Germany considers taking in Guantanamo prisoners
In 2006, Germany took back Turkish national Murat Kurnaz, who had been held at Guantanamo since January 2002 and was born and raised in Germany.
Berlin -- Germany said Monday it would consider taking in foreign detainees from Guantanamo if the United States closes its "war on terror" jail, but only if the rest of the European Union steps up to the plate.
Deputy government spokesman Thomas Steg said Berlin strongly backed the pledge by US president-elect Barack Obama to shut down the prison at the US naval base in Cuba.
"In our view Guantanamo must be closed on legal and humanitarian grounds, in terms of international law and human rights, and for moral reasons," Steg told reporters.
He said it was the clear responsibility of the United States to find a place for inmates it did not want to accept and who could not be returned to their home countries. But he said Berlin would seriously consider any US request to accept some of them.
"We would need to, and want to, examine this issue when the United States has made clear what its specific plans and timeline are," Steg said.
"(But) if we begin to review such closure plans and take a stance, then it can only be in a European context based on a discussion with all member states," he said, adding that Germany would reject any "side deals, swaps or conditions" put forward by Washington linked to handing over prisoners.
In a letter to European Union counterparts this month, Portuguese Foreign Minister Luis Amado said the EU should help the United States close Guantanamo by taking in detainees from third countries.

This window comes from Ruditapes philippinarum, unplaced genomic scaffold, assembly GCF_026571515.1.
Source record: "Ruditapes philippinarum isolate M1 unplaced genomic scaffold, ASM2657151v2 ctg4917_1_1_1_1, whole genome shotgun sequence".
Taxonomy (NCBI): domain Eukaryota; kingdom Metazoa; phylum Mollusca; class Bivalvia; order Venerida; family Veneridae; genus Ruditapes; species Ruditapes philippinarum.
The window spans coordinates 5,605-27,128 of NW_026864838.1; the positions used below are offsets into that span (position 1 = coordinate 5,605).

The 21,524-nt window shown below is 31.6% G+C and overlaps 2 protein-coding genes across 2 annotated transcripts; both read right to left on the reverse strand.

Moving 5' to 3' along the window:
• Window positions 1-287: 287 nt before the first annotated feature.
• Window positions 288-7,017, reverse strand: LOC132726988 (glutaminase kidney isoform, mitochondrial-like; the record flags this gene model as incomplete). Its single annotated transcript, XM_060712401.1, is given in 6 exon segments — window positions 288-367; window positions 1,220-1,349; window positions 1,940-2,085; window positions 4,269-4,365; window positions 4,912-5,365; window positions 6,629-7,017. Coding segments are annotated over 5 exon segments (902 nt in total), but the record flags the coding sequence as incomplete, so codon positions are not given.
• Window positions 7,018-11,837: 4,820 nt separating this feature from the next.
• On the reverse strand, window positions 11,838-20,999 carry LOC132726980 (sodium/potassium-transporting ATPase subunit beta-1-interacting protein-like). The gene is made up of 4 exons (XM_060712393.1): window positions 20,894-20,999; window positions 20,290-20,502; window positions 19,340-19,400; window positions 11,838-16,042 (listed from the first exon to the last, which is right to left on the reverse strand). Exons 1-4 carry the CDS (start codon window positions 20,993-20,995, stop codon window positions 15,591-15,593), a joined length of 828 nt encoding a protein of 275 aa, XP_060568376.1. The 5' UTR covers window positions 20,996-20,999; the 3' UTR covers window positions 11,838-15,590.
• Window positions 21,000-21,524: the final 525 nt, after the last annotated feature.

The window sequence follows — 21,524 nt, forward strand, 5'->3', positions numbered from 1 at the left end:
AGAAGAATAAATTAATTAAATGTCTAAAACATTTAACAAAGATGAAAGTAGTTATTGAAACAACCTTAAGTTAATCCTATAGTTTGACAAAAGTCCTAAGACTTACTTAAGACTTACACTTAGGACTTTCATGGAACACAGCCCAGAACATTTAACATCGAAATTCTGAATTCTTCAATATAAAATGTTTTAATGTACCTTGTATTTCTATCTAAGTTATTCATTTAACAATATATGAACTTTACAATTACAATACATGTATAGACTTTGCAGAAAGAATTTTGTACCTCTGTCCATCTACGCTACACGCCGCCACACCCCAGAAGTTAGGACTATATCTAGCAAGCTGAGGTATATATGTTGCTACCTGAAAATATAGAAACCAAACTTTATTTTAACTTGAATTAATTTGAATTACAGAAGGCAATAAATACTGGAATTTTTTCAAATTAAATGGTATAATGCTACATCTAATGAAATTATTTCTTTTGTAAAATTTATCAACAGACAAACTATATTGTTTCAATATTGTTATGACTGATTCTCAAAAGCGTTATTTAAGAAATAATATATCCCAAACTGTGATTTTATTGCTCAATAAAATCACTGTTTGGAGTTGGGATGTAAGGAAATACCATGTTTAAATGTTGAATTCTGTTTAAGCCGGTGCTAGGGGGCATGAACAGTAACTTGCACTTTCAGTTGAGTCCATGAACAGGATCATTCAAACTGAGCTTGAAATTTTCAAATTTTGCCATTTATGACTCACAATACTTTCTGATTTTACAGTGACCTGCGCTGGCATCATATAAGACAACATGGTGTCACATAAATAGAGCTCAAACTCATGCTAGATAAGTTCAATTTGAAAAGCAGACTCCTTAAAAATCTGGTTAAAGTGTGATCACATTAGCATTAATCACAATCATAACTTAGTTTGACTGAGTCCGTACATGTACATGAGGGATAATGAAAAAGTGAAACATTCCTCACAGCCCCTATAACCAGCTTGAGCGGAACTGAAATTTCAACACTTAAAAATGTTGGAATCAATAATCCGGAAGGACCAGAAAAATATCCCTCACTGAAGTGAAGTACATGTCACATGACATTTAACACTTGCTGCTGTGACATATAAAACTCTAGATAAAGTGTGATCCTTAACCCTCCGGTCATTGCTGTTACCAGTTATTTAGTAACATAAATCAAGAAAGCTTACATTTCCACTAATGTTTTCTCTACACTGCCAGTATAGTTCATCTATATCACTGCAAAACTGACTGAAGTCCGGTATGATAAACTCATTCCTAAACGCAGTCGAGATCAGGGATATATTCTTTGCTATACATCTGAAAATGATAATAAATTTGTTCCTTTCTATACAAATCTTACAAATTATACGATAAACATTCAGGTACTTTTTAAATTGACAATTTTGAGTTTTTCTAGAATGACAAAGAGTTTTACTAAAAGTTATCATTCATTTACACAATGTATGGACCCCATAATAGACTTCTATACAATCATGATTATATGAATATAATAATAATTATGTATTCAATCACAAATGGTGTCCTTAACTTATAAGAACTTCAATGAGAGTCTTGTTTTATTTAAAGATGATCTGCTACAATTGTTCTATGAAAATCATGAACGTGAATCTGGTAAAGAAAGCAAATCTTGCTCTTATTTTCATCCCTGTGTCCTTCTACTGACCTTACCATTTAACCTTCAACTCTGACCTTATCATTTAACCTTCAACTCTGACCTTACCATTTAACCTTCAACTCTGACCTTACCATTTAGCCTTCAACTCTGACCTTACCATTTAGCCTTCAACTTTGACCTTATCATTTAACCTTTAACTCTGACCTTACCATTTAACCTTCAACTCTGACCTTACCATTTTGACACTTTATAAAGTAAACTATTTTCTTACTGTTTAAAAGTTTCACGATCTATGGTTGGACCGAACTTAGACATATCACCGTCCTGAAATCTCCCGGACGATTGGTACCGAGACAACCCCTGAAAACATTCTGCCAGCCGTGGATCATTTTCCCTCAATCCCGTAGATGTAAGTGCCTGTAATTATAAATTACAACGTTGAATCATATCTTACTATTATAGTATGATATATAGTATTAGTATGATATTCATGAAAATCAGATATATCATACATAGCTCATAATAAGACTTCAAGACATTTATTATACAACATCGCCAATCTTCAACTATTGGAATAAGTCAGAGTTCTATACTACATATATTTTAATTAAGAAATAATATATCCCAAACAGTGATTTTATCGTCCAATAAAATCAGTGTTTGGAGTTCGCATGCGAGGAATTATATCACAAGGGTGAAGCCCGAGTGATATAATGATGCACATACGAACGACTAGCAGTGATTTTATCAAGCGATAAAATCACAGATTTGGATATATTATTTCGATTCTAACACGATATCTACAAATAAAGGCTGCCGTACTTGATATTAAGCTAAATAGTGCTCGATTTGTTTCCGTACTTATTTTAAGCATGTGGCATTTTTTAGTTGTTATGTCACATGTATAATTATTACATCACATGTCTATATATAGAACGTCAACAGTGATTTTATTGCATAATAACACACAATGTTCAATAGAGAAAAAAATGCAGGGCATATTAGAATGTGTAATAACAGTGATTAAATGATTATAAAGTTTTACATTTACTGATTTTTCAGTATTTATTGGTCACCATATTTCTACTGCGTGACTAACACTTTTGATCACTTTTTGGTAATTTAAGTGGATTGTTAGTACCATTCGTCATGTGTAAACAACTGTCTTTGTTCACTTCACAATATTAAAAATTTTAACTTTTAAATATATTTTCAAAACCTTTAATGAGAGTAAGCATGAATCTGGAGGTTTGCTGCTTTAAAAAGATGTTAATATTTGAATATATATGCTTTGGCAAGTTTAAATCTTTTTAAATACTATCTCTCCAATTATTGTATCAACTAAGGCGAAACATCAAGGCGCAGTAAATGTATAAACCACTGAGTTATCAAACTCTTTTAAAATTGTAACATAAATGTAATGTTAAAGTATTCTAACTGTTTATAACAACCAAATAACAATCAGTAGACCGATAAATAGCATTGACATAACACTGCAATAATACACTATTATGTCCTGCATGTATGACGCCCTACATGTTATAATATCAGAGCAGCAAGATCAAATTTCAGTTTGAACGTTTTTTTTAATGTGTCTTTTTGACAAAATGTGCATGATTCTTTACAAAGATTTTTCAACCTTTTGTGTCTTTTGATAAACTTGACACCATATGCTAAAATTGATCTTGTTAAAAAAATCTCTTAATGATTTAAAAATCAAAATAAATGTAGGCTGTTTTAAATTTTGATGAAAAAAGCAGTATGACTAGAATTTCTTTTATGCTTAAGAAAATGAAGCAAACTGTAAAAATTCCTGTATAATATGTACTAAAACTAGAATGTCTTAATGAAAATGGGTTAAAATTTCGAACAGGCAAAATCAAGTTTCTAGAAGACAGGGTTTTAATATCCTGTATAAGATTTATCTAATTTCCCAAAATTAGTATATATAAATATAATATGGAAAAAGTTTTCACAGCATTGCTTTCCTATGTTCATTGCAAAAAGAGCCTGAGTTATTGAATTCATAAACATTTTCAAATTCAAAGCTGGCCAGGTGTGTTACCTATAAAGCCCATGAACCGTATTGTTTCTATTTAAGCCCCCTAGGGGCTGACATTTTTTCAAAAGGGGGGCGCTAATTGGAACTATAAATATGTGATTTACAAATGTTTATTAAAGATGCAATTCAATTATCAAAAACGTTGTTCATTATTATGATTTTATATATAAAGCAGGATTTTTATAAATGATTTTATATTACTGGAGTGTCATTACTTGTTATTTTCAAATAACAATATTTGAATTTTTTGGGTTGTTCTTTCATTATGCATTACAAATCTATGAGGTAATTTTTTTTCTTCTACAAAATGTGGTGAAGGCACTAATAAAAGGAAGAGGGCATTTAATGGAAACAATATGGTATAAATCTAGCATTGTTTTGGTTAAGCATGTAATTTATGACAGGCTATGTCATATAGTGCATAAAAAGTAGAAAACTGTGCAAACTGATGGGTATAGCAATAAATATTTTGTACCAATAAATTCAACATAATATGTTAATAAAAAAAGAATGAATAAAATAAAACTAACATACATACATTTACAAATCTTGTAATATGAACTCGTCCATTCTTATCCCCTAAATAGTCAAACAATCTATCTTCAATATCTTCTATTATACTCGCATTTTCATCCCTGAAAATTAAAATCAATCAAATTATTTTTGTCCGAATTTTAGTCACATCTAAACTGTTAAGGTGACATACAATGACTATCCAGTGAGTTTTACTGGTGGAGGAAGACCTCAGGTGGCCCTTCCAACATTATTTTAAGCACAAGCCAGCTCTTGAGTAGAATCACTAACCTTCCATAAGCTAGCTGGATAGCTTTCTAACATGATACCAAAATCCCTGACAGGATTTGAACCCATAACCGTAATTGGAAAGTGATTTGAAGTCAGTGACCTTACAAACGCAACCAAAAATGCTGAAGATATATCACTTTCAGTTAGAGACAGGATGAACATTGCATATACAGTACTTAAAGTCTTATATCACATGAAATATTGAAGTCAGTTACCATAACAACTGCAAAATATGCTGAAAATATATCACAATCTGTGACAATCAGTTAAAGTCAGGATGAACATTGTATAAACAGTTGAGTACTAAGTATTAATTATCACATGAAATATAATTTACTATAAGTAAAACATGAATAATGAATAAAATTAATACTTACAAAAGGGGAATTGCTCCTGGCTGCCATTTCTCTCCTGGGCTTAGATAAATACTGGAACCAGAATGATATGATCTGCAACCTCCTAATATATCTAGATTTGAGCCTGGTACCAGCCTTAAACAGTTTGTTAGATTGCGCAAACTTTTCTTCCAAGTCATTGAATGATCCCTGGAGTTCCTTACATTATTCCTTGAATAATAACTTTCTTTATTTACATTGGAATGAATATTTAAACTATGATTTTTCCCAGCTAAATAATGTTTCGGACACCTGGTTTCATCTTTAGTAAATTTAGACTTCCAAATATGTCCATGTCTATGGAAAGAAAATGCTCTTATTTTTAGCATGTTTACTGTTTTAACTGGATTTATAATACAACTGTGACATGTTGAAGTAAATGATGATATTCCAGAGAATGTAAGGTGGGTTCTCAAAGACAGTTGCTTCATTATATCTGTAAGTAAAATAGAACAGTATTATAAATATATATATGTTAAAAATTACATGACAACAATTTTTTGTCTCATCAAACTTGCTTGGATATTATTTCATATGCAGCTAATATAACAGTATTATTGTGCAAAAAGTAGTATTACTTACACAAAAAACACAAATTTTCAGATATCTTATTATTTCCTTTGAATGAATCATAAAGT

Foreign Minister Frank-Walter Steinmeier has ordered ministry officials to begin preparing for a possible request to take in former Guantanamo prisoners, his spokesman Jens Ploetner said, adding that German officials met with human rights activists and lawyers for detainees last month.
"Efforts to close Guantanamo must not be allowed to fail" because of difficulty finding countries to accept former inmates, Ploetner said.
The German government's top human rights official, Guenter Nooke, launched a debate here last week when he called for Berlin to take in some of the 17 ethnic Uighur Chinese held at Guantanamo.
The Muslim group has been in limbo at Guantanamo -- despite being cleared for release by the US government -- because officials cannot find a country willing to take them.
The men cannot be returned to China because of fears they would be tortured there as political dissidents, US officials say.
Steg said there were no German inmates at Guantanamo. Germany in August 2006 took back Turkish national Murat Kurnaz, who had been held at Guantanamo since January 2002 and was born and raised in Germany.
After his return, Kurnaz accused Berlin of rejecting a US offer to release him in 2002 despite its vocal opposition to the Guantanamo jail.
He has also said he was beaten by German special forces in Afghanistan while he was being held by the US military in late 2001, before his transfer to Guantanamo. The charges were investigated by German authorities but never officially substantiated.
The prison, which currently holds about 250 inmates, was opened in early 2002 at a remote US naval base on the southeastern tip of Cuba as a way of holding detainees beyond the reach of US courts.
Defense Secretary Robert Gates, who will be staying on with the new US administration, said last week that an obstacle to quickly closing the site has been getting countries to take prisoners who are no longer considered a threat.
Rights groups have called on EU countries to offer asylum to former detainees.